Though much of Governor Greg Abbott’s discriminatory and dangerous special session agenda was defeated — yes, the resistance killed Lt. Governor Dan Patrick’s “bathroom bill” for the time being — his attacks targeting Texan’s reproductive freedom were not. As has been the case in every regular legislative session over the last two decades, Texas women’s — and transgender men and gender nonconforming Texans’ — reproductive rights were thrown under the bus to stave off attacks on other progressive issues.
To make matters worse, not only does this latest onslaught of abortion restrictions come at a time when Texas women struggle with the highest maternal mortality rate in the developed world, but also just months after Texas anti-abortion lawmakers passed a sweepingly cruel bill during the regular session. That regular session bill — Senate Bill 8 — forces fetal burial and effectively bans abortion after 13 weeks, and is already facing a formidable legal challenge contesting its constitutionality. The reproductive rights groups currently suing the state over SB 8 scored a major victory just last summer when the US Supreme Court struck down as unconstitutional a 2013 anti-abortion law that shuttered half of the state’s abortion clinics. Anti-abortion politicians, however, came into the 2017 legislative sessions undeterred by the Court calling out the lies they used to justify restrictions in previous sessions — and by the Court’s ruling that these restrictions placed an undue burden on Texas women.
While much of the focus this legislative session has been on the resistance to the GOP’s high-profile “bathroom bill,” these no-less insidious, anti-abortion bills made it into law, joining more than a dozen other abortion restrictions currently on the books in Texas.
Ban on insurance coverage of abortion
Anti-abortions politicians who make up the majority in both the Texas House and Senate passed and Governor Abbott signed into law House Bill 214, a bill banning all general health insurance plans in Texas from covering abortion. This ban will force women to buy separate, more expensive coverage or to pay out of pocket for the medical procedure, and does not include exceptions for cases of severe fetal abnormality, rape or incest.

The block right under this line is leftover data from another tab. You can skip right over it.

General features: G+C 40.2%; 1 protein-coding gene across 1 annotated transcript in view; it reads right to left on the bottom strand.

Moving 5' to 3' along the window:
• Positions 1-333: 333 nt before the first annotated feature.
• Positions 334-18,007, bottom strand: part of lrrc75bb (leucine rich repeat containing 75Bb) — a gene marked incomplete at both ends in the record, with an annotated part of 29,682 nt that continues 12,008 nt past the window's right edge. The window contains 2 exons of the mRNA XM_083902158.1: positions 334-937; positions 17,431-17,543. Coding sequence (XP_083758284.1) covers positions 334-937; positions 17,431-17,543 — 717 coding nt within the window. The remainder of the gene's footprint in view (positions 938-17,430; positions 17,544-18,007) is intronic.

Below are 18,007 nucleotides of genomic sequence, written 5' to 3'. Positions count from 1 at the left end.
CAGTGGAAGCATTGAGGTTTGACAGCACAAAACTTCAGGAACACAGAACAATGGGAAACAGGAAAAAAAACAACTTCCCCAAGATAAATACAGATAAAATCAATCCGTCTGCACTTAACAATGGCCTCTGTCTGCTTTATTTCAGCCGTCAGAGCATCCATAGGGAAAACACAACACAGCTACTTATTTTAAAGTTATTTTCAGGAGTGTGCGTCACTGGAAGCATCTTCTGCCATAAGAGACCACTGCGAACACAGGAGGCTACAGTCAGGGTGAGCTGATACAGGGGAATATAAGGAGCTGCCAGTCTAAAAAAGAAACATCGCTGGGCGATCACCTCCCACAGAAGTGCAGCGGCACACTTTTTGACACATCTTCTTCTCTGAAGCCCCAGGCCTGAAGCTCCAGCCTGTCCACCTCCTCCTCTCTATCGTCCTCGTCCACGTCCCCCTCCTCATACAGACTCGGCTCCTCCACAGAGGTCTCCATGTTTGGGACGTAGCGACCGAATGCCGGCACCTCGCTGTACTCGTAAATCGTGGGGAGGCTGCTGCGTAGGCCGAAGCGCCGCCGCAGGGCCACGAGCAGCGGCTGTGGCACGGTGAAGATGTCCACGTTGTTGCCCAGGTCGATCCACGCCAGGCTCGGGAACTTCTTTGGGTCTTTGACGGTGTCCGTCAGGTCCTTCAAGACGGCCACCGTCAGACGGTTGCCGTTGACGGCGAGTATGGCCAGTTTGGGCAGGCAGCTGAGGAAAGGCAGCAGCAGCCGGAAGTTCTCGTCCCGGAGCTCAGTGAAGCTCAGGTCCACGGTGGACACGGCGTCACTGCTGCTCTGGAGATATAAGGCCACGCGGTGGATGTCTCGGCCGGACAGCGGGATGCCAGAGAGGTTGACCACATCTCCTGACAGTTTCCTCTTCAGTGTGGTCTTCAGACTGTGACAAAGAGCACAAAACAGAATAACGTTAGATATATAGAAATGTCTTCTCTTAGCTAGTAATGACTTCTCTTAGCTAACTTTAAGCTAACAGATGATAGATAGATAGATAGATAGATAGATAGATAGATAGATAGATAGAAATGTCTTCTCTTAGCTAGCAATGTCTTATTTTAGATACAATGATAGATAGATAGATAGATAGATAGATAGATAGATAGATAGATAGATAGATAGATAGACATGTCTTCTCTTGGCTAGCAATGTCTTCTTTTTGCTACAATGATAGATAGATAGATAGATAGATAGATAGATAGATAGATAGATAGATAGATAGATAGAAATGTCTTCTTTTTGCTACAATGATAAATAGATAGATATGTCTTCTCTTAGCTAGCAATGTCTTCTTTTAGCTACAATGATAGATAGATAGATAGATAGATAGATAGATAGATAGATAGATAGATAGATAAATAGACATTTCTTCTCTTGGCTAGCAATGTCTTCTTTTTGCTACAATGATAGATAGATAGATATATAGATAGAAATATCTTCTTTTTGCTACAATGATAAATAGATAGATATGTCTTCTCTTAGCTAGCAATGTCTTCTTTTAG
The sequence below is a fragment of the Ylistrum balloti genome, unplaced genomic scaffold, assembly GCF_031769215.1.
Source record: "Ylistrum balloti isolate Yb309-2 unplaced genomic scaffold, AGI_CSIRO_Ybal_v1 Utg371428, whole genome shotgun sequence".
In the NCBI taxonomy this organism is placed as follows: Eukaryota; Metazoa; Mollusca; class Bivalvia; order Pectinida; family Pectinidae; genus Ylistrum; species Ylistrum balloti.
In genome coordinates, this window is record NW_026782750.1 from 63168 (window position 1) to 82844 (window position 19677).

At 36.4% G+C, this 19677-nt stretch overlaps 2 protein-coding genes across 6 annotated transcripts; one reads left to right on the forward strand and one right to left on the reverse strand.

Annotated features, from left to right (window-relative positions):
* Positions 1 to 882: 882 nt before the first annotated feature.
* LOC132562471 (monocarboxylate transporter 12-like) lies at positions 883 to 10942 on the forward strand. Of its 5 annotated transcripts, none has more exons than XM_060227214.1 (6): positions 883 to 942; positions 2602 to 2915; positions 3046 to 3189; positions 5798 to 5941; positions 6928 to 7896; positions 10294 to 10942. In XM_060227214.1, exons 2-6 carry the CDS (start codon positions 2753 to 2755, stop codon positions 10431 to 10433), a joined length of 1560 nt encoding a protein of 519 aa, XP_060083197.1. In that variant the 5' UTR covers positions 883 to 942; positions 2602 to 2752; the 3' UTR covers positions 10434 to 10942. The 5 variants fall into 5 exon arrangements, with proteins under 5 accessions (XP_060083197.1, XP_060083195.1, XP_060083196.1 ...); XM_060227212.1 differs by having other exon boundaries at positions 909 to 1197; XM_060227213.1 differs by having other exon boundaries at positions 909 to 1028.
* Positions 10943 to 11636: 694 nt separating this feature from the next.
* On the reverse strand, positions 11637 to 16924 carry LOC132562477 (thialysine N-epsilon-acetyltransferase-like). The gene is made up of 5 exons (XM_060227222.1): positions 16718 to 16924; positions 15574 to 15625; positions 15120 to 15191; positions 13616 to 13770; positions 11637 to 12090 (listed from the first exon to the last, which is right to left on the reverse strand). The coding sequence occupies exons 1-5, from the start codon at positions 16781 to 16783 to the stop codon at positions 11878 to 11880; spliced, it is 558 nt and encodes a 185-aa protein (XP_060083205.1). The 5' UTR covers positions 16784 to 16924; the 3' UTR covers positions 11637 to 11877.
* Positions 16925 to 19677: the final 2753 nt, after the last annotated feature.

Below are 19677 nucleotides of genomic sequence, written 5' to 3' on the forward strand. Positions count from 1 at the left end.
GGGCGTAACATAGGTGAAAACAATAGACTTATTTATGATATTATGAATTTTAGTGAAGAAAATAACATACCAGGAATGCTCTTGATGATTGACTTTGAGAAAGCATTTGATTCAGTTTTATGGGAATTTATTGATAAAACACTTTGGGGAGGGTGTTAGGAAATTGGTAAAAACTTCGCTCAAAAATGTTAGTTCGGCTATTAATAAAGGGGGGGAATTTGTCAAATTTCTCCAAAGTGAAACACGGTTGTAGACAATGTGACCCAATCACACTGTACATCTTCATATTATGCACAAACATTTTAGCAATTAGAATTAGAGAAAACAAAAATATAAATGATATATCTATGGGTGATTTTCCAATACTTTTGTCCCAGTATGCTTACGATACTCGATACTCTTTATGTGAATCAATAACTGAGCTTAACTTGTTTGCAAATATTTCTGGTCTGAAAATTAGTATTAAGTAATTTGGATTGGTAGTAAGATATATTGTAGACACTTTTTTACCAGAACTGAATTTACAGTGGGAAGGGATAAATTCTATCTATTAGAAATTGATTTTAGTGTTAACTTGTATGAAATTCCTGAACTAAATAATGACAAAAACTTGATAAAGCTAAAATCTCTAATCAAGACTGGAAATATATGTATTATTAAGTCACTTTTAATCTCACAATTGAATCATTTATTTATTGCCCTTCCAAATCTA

The reality is, however, that in other states that have enacted similar laws, these supplemental abortion plans do not exist. As Rep. Chris Turner (D- Fort Worth) exposed on the House floor the ban runs counter to how insurance actually works: “We have insurance for things we don’t plan for. That’s what insurance is.” Because women don’t anticipate the need to have insurance for an unintended pregnancy or a wanted, non-viable pregnancy, insurance companies don’t sell it.
Banning insurance coverage of abortion — which is the true intent and impact of the bill — jeopardizes Texans’ health and disproportionately impacts low-income Texans, immigrants, people of color, young people, and people in rural communities.
Increased reporting requirements to target providers and women and to further stigmatize abortion
House Bill 13: The lie anti-abortion politicians used to justify their devastating 2013 law — that they were somehow working to protect women’s health and safety — was resoundingly rebuked by the Supreme Court just last summer. Relying on data provided by the state’s own health agency using the extensive reporting system already in place, the Court confirmed that abortion is a safe medical procedure with an extremely low complication rate in Texas. So naturally, anti-abortion politicians came back in 2017 to abuse the legislative process to bolster their debunked lie. Billed as a benign “abortion complications reporting” bill, HB 13 seeks to to further stigmatize abortion and push the procedure out of reach and to target providers and women seeking care.
House Bill 215: As a follow up to the cruel bill they passed in 2015 restricting abused and neglected young women’s access to abortion, HB 215 forces doctor to report unnecessary details about every minor who has an abortion. According to Jane’s Due Process, “the intent of this legislation is to intimidate clinics so they stop telling teens about their constitutional rights.”
Further defunding of Planned Parenthood was defeated, for now.
Instead of focusing on fixing the state’s broken women’s health program, Gov. Abbott called lawmakers back into the special session with the goal of further defunding Planned Parenthood — despite overwhelming evidence that women lost access to critical health care services when Planned Parenthood was kicked out of the program in 2011.
The bills proposed — and defeated — during the regular and special sessions would have barred local governments from partnering with Planned Parenthood to provide health care services to low-income communities. Gov. Abbott, however, did approve a state budget that continues existing prohibitions on Planned Parenthood health centers’ participation in the Healthy Texas Women program and includes a broad amendment banning health centers from any and all state funding.
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